Something about this tastes different.
“Farm-to-table,” the food movement we’re digging into today, has become a buzz term by its own merit. Chefs and restaurants all around Loudoun County have embraced it, because for some seemingly intangible reason, it just tastes… better. What exactly is it that makes this genre of dining so special?
For us, it’s all about the connection.
When chefs go out of their way to feature local ingredients, what they bring to the table is so much more than a meal. They extend an invitation to the diner to join the community’s story, with the privilege of playing the starring role in the food’s final chapter. This sense of belonging makes each dish that much more of a treat — it’s almost like you don’t realize the anonymity of the “typical” dining experience until you’re introduced to the characters. Loudoun’s farm-to-table menus feature ingredients like Sunpower Farm Lamb and dishes such as Farmer John’s Squash Blossoms. Those identifiers make all the difference, anchoring the meal by putting a place to the plate. Farm-to-table dining reminds us that food can bring us together — not only with each other, but with the very environment we inhabit.
The 2nd Annual Loudoun Restaurant Week, August 23 - 30,
is the perfect opportunity to discover some of our favorite eateries putting this style of cooking into practice.
So, who’s hungry?
Photo by Harrimans Virginia Piedmont Grill
Amazing countryside views complement the locally sourced food at this Salamander Resort & Spa restaurant. Harrimans features a local bounty of bold and flavorful dishes that celebrate the rich resources and history of Virginia. Restaurant Week specials will include everything from the Braised Short Rib to the Southern staple, Shrimp and Grits. If you love the experience, - and we know you will- come for a return visit and participate in one of the weekly cooking classes offered at the on-site culinary studio.
Located at Lansdowne Resort & Spa, Coton and Rye’s menu is inspired by the rich farmland that existed on property back in the 1700s. Chef Marcus Repp uses local ingredients to create signature dishes from the past like Chicken Pot Pie and Virginia-style Iron Pan Steak. Be sure to pair a local craft beverage with your meal as the restaurant boasts an ever-changing list of Virginia wine, beer and spirits.
Photo by Matthew Lovette
Situated in a cozy King Street space in historic Leesburg, the Wine Kitchen features local and seasonal foods along with more than 30 wines to sample by glass, bottle or flight. While dining, keep an eye out for farmers coming through with produce fresh from the farm. A chalkboard hangs to keep visitors informed on where the food is sourced from that week and the menu constantly changes to reflect the bounty of the season.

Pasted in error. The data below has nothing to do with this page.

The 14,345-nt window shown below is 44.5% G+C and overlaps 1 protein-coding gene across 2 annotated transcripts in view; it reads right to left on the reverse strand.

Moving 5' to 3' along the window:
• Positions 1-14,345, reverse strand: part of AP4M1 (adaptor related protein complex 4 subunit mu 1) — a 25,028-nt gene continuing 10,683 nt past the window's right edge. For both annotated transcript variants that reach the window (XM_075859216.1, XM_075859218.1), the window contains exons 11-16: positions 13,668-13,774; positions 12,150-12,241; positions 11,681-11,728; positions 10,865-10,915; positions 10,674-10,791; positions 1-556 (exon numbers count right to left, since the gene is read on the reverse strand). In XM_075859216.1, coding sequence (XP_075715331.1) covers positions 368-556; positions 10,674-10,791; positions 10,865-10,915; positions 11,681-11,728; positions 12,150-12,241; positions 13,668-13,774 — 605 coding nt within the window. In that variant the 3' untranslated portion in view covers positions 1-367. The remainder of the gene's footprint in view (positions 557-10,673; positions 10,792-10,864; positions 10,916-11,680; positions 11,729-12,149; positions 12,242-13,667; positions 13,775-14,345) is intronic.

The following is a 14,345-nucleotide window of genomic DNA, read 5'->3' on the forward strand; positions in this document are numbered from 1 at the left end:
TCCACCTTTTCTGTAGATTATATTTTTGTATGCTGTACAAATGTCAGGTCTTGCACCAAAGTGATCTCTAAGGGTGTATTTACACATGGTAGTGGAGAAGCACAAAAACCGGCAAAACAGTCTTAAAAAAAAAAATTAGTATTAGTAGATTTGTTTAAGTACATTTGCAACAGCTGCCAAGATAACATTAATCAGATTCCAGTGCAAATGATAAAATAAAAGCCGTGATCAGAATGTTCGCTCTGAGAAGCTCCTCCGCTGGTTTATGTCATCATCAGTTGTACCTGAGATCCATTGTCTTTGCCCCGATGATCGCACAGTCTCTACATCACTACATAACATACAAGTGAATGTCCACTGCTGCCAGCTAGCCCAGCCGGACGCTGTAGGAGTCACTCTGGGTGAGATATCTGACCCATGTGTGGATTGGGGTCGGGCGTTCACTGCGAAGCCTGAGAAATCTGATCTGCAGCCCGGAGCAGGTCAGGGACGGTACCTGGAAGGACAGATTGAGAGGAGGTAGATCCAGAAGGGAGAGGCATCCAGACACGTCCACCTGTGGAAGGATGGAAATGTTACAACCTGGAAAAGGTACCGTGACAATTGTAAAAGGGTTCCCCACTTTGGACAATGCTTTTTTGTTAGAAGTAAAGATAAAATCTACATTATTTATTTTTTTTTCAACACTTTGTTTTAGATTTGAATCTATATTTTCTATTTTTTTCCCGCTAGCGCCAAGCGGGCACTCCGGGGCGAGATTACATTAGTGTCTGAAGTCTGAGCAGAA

Drawing inspiration from the 265 acres of rolling hillside and farmland, Goodstone indulges guests with an unparalleled farm-to-table dining experience. Experience a three-course restaurant week menu in the newly opened Bistro where a “locavore” menu is curated to showcase farm ingredients, with dishes inspired by French classics and Belgian influence.
Photo by Aboud Dweck
Known as Tuskies to locals, the restaurant has earned its reputation through its "authentically local" experience. Owner Kevin Malone has been a leader in the buy local movement since opening the restaurant in 1985. Housed in a 19th century grain mill, even the building honors Loudoun’s agricultural history. Be sure to visit the restaurant’s sister establishment in Purcellville, Magnolias at the Mill, for more Restaurant Week deals.
This eastern Loudoun restaurant takes advantage of its location to draw on ingredients from the Chesapeake Bay all the way to the western Virginia farmland. The growing conditions make it easy for Chef Jason Maddens to create new menus seasonally that bring the farm’s bounty to your plate. Named after a tool used to open a bottle of vino, the restaurant also features an extensive wine list and makes note of the perfect pairing for each dish.
Loudoun Restaurant Week 2019
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